‘Can journalists be activists?’ – Razia Bhatti Memorial Lecture 2023 – II

Following up from my earlier post, here’s the video recording of the Razia Bhatti Memorial Lecture 2023 I delivered online recently for the Center of Excellence in Journalism at IBA, Karachi.

Text of my talk below with slides.

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Pakistan’s media wars – my article for Himal Southasian

Himal-Growing media, shrinking spaces?Himal Southasian, a publication I’m proud to have been associated with since its inception in 1996, has a new issue on the media. My piece Pakistan’s media wars (below) and Mass media and the Modi ‘wave’ by Paranjoy Guha Thakurta are web exclusives. Two additional points to my article:  1. Corporate media owners in Pakistan have always been part of reactionary and anti-democratic forces in general. Their disputes with censoring governments have almost always had commercial motivations. 2. Journalists have played a positive role whenever they remained united in their professionalism. They compromise this unity when they allow journalistic standards to slip and try to become power brokers themselves.

By Beena Sarwar

4 July 2014

What is the political fallout of the battle between a media behemoth and Pakistan’s largest security agency?
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Changing the media landscape – article about ‘The News on Sunday’ for The News 20th anniversary issue)

Editor with Reporter: Probably discussing what to get for lunch. Photo: Rahat Ali Dar

For The News 20th anniversary supplement, published Feb 22, 2011.

The News on Sunday:  Changing the media landscape

By Beena Sarwar

The News on Sunday was launched in 1994, as The News on Friday, Pakistan’s first weekend newspaper – Friday was then a weekly holiday. In 1997, the name change itself reflected the ideological confusions that abound in Pakistan, where religion is freely used for political purposes, and as an excuse to retain the status quo.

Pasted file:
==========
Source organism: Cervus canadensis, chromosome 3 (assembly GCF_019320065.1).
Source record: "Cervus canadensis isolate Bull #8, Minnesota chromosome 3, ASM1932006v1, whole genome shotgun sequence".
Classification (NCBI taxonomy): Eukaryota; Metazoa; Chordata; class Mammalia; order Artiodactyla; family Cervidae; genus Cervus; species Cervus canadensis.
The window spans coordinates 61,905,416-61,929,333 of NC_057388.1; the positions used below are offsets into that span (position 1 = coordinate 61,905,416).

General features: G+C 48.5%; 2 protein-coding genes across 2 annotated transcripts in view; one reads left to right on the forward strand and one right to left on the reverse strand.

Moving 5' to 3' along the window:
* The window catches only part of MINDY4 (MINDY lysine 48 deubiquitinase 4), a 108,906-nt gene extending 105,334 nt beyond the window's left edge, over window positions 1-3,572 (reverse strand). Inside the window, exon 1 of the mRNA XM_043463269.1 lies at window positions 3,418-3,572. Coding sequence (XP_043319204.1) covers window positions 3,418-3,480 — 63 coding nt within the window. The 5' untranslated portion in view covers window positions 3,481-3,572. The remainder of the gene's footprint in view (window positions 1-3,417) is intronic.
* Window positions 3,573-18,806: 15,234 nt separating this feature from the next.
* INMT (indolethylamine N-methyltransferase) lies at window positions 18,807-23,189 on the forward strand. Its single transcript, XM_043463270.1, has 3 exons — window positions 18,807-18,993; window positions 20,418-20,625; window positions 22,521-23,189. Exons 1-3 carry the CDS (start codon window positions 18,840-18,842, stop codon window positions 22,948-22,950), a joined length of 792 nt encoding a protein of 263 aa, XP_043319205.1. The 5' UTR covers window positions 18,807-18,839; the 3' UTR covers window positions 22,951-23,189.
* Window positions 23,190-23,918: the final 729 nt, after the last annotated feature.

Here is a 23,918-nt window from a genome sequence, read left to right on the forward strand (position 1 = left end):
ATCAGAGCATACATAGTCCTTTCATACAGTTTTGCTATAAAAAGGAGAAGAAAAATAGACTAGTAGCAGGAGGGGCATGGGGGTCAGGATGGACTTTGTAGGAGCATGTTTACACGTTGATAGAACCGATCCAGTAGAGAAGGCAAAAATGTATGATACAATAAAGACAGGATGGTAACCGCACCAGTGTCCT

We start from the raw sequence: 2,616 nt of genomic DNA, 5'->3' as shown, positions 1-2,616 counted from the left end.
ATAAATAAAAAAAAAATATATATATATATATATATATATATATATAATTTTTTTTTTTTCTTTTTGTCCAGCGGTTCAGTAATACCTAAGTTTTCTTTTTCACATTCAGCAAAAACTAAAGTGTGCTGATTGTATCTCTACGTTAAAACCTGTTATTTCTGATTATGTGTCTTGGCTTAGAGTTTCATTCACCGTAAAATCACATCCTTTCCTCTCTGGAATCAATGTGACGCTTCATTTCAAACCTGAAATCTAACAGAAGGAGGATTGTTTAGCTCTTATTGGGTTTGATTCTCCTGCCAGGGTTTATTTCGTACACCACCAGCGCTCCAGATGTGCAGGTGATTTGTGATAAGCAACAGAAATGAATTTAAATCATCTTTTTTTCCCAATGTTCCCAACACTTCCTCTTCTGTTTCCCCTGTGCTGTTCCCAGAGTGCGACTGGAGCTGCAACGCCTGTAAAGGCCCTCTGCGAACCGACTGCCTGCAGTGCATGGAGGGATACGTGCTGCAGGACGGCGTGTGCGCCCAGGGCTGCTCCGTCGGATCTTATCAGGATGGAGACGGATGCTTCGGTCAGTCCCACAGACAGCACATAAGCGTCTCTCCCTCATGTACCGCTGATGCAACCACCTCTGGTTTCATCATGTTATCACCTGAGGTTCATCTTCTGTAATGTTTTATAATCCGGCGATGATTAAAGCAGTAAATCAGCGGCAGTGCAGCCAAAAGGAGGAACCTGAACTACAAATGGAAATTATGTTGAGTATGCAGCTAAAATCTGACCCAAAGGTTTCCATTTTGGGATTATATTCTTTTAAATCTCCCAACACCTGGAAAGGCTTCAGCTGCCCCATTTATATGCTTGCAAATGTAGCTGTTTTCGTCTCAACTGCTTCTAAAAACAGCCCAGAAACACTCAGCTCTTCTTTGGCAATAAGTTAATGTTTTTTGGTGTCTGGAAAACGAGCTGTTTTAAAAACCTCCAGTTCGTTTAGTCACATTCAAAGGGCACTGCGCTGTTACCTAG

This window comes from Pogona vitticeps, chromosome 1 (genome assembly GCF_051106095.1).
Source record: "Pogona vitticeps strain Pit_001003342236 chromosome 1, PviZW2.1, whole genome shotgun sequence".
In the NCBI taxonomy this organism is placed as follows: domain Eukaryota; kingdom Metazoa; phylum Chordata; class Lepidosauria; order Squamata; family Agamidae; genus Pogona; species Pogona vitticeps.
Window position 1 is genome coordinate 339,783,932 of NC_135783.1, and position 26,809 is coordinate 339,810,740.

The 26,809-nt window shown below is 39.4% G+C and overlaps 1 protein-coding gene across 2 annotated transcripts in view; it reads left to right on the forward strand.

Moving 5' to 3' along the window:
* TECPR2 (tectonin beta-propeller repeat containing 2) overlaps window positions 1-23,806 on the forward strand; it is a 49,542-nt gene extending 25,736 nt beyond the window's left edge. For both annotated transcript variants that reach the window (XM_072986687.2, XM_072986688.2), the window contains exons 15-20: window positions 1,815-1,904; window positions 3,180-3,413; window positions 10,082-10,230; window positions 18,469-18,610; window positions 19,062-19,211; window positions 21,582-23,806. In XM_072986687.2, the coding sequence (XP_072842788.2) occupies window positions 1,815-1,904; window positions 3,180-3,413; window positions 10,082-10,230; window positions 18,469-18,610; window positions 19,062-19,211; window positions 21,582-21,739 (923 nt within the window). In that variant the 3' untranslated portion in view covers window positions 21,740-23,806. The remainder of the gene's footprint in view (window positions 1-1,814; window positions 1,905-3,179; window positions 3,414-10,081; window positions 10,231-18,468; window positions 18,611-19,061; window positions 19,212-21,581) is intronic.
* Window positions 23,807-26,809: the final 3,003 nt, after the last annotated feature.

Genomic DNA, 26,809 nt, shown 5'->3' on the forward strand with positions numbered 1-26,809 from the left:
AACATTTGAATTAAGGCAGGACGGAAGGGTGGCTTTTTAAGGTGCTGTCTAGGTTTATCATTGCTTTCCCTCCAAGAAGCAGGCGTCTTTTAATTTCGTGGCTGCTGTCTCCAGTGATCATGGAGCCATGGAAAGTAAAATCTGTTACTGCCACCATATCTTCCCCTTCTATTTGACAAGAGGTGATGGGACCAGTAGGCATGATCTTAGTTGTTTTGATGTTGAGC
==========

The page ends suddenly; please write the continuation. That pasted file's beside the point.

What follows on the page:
Clearly, religion is conveniently dispensed with if it clashes with, say, financial interests, as when Nawaz Sharif, the country’s businessman-prime minister who was otherwise careful to keep the ‘religious’ lobby happy, reverted to Sunday as Pakistan’s weekly holiday. In doing so, he overturned a move made 20 years earlier by Z.A. Bhutto who had sought to consolidate power by playing the religious card. Nawaz Sharif’s decision was motivated by financial considerations, over-ruling the opposition of the conservatives. It indicated that anything is possible with political will, even reversing a decision taken in the name of religion. Continue reading

Peace hankies + trade + business = reduce hostilities

Happy Home School students display their Aman ki Asha 'peace hankies'. Photo: Naqeebur Rehman

Another Aman ki Asha event in the offing -‘Partners in peace and progress‘, the trade and investment meeting between top Indian and Pakistani business executives, taking place in Delhi May 18-19, 2010. This is the latest in the chain of events since the initiative was launched on Jan 1, 2010, by two media giants of Pakistan and India. Since then, there have been several events in both countries – literary festivals, music concerts, mushaira, editors and anchors’ meeting, a seminar on strategic issues, the ongoing peace hankies campaign, and now this major economic conference. The coverage of these events in the media, especially the sponsoring media groups Jang, News, Times of India and Geo TV, has created a buzz around peace. Crucially, it has helped to create ‘an enabling environment’, as Geo TV President Imran Aslam terms it, that may well have contributed to the thaw in India Pakistan relations. (For more peace hankies photos see my Flickr site). For those cynics and the critics – yes we all know peace is not going to happen overnight, but when the critical mass of people is clearly for it, it might not be so far away as it once had seemed.

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